• Educational facilities must also ensure that the placements are suited to the programme being pursued.

How to Apply

Entry requirements for courses may vary from year to year, depending on the number of places available and the number of applicants, so there is a great deal of competition for the more popular programmes.  Irish students compete for entry based on results achieved in the Irish Leaving Certificate Examination. Students are graded on their six best subject scores.

The International Bacculaureate (IB) Diploma is also accepted as meeting the minimum entry requirement for higher education programmes, provided due notice is taken of the various grades and combinations of subjects indicated in the current published entry requirements. Specific programme and faculty requirements must be met at all institutions. All applications are assessed individually and the Diploma does not guarantee admission. Individual institutions may stipulate requirements additional to the minimum required.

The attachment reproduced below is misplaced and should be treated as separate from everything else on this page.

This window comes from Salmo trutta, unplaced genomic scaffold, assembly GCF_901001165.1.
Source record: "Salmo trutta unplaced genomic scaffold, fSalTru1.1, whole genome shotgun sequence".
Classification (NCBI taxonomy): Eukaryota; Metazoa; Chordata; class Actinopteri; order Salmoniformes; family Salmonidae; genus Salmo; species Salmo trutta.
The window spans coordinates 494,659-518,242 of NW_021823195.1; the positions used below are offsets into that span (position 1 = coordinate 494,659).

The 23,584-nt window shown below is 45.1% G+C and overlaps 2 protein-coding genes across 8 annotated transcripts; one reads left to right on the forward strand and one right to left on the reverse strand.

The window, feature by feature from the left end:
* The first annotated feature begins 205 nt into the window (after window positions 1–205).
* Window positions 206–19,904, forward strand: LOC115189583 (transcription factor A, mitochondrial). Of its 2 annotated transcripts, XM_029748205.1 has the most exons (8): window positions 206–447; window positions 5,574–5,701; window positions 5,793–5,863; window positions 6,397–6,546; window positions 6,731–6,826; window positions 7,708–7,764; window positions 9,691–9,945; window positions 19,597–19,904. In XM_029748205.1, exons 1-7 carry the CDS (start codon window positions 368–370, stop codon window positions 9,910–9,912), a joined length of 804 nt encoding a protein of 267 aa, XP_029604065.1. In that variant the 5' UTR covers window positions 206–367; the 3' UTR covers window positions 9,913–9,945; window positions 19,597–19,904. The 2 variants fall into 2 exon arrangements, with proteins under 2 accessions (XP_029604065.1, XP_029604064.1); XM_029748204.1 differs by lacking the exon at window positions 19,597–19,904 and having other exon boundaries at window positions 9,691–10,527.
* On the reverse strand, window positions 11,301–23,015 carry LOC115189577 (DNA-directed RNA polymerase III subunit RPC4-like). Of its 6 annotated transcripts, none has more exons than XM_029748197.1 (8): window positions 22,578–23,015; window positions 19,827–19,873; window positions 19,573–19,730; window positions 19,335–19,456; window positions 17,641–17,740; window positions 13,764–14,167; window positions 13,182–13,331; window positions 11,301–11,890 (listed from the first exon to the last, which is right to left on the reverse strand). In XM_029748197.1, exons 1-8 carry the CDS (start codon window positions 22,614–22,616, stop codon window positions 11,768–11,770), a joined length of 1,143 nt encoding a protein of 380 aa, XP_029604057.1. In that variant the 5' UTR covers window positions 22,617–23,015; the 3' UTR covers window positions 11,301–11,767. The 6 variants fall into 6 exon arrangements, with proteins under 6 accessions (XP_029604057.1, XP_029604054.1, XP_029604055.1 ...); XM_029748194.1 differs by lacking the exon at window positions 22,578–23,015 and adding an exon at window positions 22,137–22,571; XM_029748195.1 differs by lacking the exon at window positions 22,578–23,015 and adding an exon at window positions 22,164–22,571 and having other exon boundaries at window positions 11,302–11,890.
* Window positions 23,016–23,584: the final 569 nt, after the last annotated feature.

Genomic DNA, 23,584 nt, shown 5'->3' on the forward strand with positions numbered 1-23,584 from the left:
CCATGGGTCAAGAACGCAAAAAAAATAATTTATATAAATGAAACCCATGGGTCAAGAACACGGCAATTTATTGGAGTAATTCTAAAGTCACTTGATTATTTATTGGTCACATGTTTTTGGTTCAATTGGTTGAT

English Language Requirements

A good grasp of the English language is essential for students whose first language is not English. You need to be able to understand, converse and write English well as it is the language of instruction at all Irish institutions of higher education.

Students must show a proficiency in English to be accepted for a degree programme.  Good news – many universities and colleges provide English language training courses for students hoping to study with them. There are also over 100 private English language training schools nationwide which run short and long-term courses.

The list below indicates the minimum standards in English which should be met. All English language certificates must have been issued within 2 years of the expected commencement date of your course. In certain circumstances, results in examinations other than those outlined below may be accepted as proof of ability.

Tuition costs vary considerably depending on the institution and the study programme. Tuition costs do not remain static, so it is important to double-check fees with the Institution(s) you are considering applying to.

Tuition fees  for undergraduate, Non-E.U. students at a higher education institution are as follows: 

Business €9,850 – €19,500
Engineering €9,850 – €25,500
Science & Technology €9,850 – €25,500
Arts and Humanities €9,850 – €19,500
Medicine & Health Sciences €39,500- €55,000